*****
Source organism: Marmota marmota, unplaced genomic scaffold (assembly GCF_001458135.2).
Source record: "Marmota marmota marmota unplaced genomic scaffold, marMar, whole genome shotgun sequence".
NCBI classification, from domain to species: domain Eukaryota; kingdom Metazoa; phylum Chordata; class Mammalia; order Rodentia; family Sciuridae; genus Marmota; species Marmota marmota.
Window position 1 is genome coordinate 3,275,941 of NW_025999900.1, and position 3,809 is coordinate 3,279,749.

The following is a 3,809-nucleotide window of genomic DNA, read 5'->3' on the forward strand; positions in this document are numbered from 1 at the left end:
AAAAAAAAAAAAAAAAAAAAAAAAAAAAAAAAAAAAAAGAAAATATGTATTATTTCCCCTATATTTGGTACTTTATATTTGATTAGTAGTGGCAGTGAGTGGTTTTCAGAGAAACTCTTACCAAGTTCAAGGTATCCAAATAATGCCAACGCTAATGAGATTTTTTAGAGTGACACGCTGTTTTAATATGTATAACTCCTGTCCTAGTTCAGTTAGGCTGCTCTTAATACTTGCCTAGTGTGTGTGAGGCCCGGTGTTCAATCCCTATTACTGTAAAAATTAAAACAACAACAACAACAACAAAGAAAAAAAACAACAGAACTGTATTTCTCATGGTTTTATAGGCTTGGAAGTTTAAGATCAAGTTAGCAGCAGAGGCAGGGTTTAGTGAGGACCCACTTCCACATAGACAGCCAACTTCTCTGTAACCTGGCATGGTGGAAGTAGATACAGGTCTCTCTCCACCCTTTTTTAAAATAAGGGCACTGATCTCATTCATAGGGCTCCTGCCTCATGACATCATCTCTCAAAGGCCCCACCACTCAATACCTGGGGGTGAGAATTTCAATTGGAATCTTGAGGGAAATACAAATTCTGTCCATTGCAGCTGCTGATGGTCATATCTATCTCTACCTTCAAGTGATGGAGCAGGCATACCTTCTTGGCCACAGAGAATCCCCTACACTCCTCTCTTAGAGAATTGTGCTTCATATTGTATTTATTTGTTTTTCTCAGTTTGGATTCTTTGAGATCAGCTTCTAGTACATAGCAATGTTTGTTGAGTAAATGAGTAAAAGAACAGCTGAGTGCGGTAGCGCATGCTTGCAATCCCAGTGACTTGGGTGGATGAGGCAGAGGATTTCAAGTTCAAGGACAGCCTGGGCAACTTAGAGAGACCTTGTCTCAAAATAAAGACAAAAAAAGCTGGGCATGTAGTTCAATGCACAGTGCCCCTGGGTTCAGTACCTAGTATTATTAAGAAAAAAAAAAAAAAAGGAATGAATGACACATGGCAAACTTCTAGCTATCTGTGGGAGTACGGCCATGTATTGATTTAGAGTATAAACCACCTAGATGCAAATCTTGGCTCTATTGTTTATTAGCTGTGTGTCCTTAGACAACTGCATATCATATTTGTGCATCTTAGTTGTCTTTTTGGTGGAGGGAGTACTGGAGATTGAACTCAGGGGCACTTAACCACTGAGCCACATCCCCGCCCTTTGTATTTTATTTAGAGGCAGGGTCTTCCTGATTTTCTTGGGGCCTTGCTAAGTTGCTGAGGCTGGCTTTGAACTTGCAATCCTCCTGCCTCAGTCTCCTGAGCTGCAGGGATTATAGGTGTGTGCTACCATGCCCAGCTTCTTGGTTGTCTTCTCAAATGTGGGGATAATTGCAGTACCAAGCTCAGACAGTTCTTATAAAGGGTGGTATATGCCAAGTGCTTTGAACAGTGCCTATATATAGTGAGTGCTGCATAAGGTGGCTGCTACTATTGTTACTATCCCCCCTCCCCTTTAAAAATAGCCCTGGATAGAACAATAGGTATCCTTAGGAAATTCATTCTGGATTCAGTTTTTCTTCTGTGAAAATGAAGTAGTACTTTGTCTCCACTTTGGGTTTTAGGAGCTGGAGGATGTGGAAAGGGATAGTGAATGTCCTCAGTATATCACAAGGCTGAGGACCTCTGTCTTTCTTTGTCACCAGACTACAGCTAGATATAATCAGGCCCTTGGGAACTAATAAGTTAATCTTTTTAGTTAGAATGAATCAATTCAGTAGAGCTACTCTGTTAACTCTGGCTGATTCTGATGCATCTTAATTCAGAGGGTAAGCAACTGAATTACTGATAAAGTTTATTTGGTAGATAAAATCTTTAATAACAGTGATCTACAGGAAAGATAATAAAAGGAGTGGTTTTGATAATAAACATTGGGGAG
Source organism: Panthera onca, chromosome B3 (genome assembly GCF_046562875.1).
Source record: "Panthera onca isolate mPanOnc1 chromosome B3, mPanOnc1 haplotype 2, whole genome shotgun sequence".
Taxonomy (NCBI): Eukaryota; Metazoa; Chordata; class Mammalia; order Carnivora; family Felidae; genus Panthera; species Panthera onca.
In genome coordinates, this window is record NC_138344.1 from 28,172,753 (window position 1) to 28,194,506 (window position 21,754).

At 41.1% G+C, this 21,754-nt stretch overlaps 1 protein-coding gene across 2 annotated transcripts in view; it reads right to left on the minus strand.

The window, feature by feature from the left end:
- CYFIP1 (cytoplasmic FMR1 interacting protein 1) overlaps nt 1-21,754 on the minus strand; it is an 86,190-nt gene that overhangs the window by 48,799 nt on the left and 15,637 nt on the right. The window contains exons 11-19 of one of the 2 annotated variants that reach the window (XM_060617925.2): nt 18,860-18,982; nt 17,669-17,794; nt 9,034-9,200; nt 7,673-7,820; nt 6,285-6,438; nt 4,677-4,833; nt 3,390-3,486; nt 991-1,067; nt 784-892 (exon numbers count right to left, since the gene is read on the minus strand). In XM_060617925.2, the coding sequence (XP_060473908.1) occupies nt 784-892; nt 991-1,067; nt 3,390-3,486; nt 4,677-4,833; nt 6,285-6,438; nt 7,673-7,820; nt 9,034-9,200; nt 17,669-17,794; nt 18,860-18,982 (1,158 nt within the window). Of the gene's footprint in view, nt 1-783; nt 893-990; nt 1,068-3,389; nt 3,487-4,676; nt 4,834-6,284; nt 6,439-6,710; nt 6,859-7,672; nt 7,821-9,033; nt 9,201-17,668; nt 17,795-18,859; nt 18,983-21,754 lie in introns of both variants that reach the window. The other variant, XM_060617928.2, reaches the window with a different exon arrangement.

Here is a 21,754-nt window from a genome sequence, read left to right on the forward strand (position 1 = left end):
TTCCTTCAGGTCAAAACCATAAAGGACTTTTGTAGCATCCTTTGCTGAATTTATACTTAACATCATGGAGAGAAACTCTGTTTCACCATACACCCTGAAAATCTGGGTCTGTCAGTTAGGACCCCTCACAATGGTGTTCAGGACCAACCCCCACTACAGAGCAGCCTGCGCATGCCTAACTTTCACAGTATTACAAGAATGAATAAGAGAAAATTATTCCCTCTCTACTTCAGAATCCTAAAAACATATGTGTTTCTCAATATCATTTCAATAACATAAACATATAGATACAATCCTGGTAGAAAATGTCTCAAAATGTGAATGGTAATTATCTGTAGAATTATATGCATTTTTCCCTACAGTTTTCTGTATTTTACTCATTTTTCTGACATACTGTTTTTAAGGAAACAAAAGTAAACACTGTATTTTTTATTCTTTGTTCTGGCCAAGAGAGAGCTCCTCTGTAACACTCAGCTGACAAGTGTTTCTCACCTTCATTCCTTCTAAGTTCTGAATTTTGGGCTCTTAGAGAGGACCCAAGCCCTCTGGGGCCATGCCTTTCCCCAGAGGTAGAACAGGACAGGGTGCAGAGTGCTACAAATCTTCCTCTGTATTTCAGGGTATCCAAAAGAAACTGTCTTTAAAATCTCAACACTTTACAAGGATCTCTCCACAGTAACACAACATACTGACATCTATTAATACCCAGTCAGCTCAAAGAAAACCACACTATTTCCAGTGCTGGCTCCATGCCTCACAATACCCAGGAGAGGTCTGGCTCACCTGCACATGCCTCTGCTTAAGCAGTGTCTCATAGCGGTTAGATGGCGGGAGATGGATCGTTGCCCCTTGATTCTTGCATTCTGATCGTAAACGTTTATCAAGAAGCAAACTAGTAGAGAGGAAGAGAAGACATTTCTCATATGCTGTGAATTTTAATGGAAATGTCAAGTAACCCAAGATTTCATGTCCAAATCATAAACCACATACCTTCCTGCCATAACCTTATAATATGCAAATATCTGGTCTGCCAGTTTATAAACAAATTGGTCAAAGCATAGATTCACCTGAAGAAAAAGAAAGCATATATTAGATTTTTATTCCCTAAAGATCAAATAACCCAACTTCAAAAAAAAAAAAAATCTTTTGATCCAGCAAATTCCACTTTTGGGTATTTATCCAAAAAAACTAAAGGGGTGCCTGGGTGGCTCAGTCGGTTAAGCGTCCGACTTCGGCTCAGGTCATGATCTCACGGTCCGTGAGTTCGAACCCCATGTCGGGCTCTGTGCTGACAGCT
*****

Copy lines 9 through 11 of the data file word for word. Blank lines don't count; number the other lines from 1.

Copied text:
Taxonomy (NCBI): Eukaryota; Metazoa; Chordata; class Mammalia; order Carnivora; family Felidae; genus Panthera; species Panthera onca.
In genome coordinates, this window is record NC_138344.1 from 28,172,753 (window position 1) to 28,194,506 (window position 21,754).

At 41.1% G+C, this 21,754-nt stretch overlaps 1 protein-coding gene across 2 annotated transcripts in view; it reads right to left on the minus strand.